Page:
(Vilnius, 7 April 2021) A symbolic ceremony to honour victims of the Holocaust will take place at noon on Yom HaShoah at the Ponar Memorial Complex outside Vilnius.
Adhering to all safety requirements, members of the Lithuanian Jewish Community, diplomats and surviving Vilnius ghetto prisoners will place stones and flowers at monuments and the mass graves and the cantor will perform kaddish, a prayer for the dead.
“The March of the Living traditionally took place on this occasion, repeating the final march of those condemned to death from the railroad station to the Ponar Memorial Complex, but due to the pandemic situation, this year this won’t be a mass commemoration.
Only a few of us are gathering, carrying out the responsibility to preserve and pass on to future generations the memory of the Holocaust. This year is the 80th anniversary of the beginning of the Holocaust in Lithuania, after all. With us today is an eye-witness to those horrific events, Kaunas ghetto inmate Dovydas Leibzonas,” Lithuanian Jewish Community chairwoman Faina Kukliansky said.
Also participating in the commemoration will be speaker of the Lithuanian parliament Viktorija Čmilytė-Nielsen, Lithuanian foreign minister Gabrielius Landsbergis and representatives of the foreign diplomatic community resident in Lithuania: Israeli ambassador Yossy Avni-Levy, German ambassador Matthias Sonn and U.S. ambassador Robert S. Gilchrist.
“At the US Holocaust Museum, in the memorial commemorating the Ponar mass murder site, a candle of memory always burns. The word Ponar means pain and the tremendous loss of the Lithuanian Jewish community. Today throughout the world we honor the victims of the Holocaust, the millions of people whose lives were tragically cut short. It is important to me that I am able with my fellow diplomats to be here and honor the victims of Ponar,” ambassador Gilchrist said.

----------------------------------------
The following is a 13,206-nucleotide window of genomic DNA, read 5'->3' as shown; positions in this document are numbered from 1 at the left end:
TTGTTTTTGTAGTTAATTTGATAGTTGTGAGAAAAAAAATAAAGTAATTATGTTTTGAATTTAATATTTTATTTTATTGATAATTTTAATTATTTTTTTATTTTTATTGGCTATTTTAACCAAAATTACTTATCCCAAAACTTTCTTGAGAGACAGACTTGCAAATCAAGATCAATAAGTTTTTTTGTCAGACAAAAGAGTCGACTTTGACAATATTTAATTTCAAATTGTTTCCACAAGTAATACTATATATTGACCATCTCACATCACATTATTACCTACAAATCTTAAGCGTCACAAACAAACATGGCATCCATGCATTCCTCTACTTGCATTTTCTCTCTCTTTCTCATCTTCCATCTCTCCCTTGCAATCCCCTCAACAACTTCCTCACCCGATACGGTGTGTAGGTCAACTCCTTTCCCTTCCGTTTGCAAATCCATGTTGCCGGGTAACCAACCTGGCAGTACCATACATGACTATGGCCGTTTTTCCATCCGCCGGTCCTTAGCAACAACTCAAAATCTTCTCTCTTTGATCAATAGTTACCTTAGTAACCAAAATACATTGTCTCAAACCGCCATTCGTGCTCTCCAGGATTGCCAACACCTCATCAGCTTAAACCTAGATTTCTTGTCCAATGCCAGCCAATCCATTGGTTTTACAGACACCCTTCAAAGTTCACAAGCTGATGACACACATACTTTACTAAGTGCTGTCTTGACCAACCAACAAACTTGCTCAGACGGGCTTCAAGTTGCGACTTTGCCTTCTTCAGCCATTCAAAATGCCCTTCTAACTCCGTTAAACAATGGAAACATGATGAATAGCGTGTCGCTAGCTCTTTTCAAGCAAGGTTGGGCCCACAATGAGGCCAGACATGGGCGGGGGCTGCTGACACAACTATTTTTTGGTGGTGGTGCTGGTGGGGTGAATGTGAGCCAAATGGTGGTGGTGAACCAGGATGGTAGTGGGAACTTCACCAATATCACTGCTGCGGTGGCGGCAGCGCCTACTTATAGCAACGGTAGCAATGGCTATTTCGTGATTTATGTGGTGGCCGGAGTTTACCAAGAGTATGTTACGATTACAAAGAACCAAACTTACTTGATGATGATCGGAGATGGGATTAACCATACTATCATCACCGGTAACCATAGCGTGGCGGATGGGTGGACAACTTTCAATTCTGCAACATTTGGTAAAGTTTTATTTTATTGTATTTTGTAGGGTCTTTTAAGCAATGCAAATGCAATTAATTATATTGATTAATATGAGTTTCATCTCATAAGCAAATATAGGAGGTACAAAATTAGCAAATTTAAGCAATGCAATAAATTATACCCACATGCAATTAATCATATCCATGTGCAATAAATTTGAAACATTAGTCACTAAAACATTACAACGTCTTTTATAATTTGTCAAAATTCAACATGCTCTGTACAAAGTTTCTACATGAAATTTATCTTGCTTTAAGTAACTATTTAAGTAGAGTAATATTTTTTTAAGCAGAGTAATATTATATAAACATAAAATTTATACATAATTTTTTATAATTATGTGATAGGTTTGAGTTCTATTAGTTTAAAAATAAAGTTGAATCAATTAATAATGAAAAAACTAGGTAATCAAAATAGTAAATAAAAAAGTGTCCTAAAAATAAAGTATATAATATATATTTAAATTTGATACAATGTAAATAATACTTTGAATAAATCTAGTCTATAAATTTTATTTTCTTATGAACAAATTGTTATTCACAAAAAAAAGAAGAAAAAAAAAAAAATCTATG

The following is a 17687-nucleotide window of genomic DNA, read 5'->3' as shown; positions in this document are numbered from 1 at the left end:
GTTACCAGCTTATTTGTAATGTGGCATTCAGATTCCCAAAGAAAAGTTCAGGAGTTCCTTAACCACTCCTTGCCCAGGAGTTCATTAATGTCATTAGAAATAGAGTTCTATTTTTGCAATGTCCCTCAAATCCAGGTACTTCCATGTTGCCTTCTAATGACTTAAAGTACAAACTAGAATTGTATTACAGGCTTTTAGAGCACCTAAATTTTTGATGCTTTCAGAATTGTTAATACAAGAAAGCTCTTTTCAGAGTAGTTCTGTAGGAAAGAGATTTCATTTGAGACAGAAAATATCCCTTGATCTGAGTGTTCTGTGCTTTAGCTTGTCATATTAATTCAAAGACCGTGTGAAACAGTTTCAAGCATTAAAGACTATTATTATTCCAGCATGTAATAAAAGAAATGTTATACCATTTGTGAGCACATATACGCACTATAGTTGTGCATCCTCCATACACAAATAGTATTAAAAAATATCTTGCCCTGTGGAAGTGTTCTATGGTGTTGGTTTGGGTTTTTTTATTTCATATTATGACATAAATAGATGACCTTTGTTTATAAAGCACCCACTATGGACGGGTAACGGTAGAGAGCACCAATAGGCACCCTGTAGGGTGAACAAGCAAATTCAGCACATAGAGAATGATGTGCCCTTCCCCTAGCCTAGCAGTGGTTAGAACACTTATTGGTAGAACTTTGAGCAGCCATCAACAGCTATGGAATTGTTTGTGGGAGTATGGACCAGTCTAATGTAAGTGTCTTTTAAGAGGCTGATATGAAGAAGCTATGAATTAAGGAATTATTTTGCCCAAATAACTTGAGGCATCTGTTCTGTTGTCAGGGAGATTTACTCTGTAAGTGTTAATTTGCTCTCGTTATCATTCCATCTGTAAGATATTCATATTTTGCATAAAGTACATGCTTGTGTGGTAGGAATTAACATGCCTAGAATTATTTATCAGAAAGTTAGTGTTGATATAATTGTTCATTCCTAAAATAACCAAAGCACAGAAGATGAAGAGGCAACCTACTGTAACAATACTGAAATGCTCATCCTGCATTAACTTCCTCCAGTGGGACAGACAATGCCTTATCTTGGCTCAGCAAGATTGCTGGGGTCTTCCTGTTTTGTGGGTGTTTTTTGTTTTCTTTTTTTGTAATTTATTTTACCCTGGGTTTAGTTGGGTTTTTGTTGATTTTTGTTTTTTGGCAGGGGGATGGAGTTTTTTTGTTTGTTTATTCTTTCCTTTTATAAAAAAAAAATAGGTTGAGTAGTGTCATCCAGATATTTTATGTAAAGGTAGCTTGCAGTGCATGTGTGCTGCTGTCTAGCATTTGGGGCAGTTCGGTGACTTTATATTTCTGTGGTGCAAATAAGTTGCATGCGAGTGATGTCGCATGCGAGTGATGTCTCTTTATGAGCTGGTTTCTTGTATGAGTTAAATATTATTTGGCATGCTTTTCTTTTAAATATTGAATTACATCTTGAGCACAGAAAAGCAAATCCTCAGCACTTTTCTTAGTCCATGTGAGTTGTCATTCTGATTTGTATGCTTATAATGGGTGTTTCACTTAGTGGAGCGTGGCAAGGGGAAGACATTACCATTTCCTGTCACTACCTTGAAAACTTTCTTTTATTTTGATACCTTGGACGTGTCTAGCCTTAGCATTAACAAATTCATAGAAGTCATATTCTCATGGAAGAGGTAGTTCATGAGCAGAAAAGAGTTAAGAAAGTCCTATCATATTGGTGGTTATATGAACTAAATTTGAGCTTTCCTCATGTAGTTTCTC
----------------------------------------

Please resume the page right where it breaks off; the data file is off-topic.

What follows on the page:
On the Jewish calendar this day, Yom HaShoah ve-haGevurah or Yom haZikaron laShoah ve-laG’vurah, is marked on Nisan 27, a week after the seventh day of Passover and a week before Yom haZikaron, the day of remembrance of fallen Israeli soldiers. In 1951 the Knesset chose this date, which is calculated on the lunar calendar and thus changes date every year on the regular calendar, as the symbolic time for remembering the Shoah between the time of Passover and the Warsaw Uprising on April 19, 1943.
Today Yom HaShoah is commemorated by people and Jewish communities around the world in memory of the victims and heroes of the Holocaust. In Israel when the day begins with the setting of the sun, air-raid sirens sound and traffic comes to a halt for two minutes to honor the victims, and this is repeated at 11:00 A.M. (the next day in non-Jewish reckoning). Israeli radio and television devote their broadcasts to the fate of the Jews during World War II and theaters, bars and other public places close their doors for the day.
This year marks the 80th anniversary of the beginning of the Holocaust in Lithuania. During World War II more than 90 percent of Lithuania’s 200,000 Jews were murdered. It is believed around 100,000 people were murdered and buried in Ponar, including 70,000 Jews, 20,000 Poles and 8,000 Soviet POWs.
Currently around 3,000 Jews live in Lithuania. Around 8,000 Jews from Lithuania were rescued during the Holocaust and around the same amount survived by fleeing on time. The Yad Vashem institute’s center for Holocaust studies reports around 900 Lithuanians have been recognized as Righteous among the Nations, or as people who rescued Jews from the Holocaust.